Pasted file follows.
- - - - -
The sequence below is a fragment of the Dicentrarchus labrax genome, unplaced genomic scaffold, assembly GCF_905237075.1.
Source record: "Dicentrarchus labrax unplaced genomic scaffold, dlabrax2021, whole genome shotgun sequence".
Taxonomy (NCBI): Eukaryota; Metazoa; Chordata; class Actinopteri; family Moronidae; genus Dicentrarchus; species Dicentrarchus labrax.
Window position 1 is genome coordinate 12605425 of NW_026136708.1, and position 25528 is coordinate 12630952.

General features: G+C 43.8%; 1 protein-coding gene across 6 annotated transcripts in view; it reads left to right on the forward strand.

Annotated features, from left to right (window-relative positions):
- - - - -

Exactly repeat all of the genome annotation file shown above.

The sequence below is a fragment of the Dicentrarchus labrax genome, unplaced genomic scaffold, assembly GCF_905237075.1.
Source record: "Dicentrarchus labrax unplaced genomic scaffold, dlabrax2021, whole genome shotgun sequence".
Taxonomy (NCBI): Eukaryota; Metazoa; Chordata; class Actinopteri; family Moronidae; genus Dicentrarchus; species Dicentrarchus labrax.
Window position 1 is genome coordinate 12605425 of NW_026136708.1, and position 25528 is coordinate 12630952.

General features: G+C 43.8%; 1 protein-coding gene across 6 annotated transcripts in view; it reads left to right on the forward strand.

Annotated features, from left to right (window-relative positions):